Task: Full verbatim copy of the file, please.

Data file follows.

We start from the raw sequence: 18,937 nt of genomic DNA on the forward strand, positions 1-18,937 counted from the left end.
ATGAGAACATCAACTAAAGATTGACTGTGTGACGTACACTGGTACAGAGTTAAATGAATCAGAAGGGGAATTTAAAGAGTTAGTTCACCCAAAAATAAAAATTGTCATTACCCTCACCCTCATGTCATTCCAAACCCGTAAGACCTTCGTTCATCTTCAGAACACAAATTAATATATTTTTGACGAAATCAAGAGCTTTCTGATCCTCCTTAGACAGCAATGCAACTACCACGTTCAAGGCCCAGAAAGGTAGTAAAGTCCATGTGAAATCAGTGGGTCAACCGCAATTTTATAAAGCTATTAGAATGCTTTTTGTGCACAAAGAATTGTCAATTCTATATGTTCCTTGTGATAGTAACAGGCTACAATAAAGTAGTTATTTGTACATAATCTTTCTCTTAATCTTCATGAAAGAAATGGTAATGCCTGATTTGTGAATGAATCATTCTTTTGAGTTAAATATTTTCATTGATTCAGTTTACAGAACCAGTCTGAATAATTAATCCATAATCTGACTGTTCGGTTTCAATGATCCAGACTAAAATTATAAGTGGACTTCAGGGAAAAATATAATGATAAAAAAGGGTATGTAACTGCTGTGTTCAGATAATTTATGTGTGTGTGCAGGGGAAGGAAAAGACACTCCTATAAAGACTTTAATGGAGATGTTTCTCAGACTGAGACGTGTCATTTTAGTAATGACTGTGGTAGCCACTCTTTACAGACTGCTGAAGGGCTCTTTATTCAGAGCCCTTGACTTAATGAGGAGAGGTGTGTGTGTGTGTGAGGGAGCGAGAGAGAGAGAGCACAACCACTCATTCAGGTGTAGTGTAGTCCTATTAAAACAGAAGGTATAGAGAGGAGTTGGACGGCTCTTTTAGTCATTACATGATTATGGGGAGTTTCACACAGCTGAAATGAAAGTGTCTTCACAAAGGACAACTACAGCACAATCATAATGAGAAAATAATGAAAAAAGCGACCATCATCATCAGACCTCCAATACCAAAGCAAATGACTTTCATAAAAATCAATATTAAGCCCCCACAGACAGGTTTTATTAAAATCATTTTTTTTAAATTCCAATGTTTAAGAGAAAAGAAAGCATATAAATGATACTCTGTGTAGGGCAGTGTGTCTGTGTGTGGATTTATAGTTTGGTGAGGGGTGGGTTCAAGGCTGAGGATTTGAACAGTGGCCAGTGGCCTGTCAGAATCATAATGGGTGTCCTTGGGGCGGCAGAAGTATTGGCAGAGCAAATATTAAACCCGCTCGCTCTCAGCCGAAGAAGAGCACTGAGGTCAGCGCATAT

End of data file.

We start from the raw sequence: 18,937 nt of genomic DNA on the forward strand, positions 1-18,937 counted from the left end.
ATGAGAACATCAACTAAAGATTGACTGTGTGACGTACACTGGTACAGAGTTAAATGAATCAGAAGGGGAATTTAAAGAGTTAGTTCACCCAAAAATAAAAATTGTCATTACCCTCACCCTCATGTCATTCCAAACCCGTAAGACCTTCGTTCATCTTCAGAACACAAATTAATATATTTTTGACGAAATCAAGAGCTTTCTGATCCTCCTTAGACAGCAATGCAACTACCACGTTCAAGGCCCAGAAAGGTAGTAAAGTCCATGTGAAATCAGTGGGTCAACCGCAATTTTATAAAGCTATTAGAATGCTTTTTGTGCACAAAGAATTGTCAATTCTATATGTTCCTTGTGATAGTAACAGGCTACAATAAAGTAGTTATTTGTACATAATCTTTCTCTTAATCTTCATGAAAGAAATGGTAATGCCTGATTTGTGAATGAATCATTCTTTTGAGTTAAATATTTTCATTGATTCAGTTTACAGAACCAGTCTGAATAATTAATCCATAATCTGACTGTTCGGTTTCAATGATCCAGACTAAAATTATAAGTGGACTTCAGGGAAAAATATAATGATAAAAAAGGGTATGTAACTGCTGTGTTCAGATAATTTATGTGTGTGTGCAGGGGAAGGAAAAGACACTCCTATAAAGACTTTAATGGAGATGTTTCTCAGACTGAGACGTGTCATTTTAGTAATGACTGTGGTAGCCACTCTTTACAGACTGCTGAAGGGCTCTTTATTCAGAGCCCTTGACTTAATGAGGAGAGGTGTGTGTGTGTGTGAGGGAGCGAGAGAGAGAGAGCACAACCACTCATTCAGGTGTAGTGTAGTCCTATTAAAACAGAAGGTATAGAGAGGAGTTGGACGGCTCTTTTAGTCATTACATGATTATGGGGAGTTTCACACAGCTGAAATGAAAGTGTCTTCACAAAGGACAACTACAGCACAATCATAATGAGAAAATAATGAAAAAAGCGACCATCATCATCAGACCTCCAATACCAAAGCAAATGACTTTCATAAAAATCAATATTAAGCCCCCACAGACAGGTTTTATTAAAATCATTTTTTTTAAATTCCAATGTTTAAGAGAAAAGAAAGCATATAAATGATACTCTGTGTAGGGCAGTGTGTCTGTGTGTGGATTTATAGTTTGGTGAGGGGTGGGTTCAAGGCTGAGGATTTGAACAGTGGCCAGTGGCCTGTCAGAATCATAATGGGTGTCCTTGGGGCGGCAGAAGTATTGGCAGAGCAAATATTAAACCCGCTCGCTCTCAGCCGAAGAAGAGCACTGAGGTCAGCGCATAT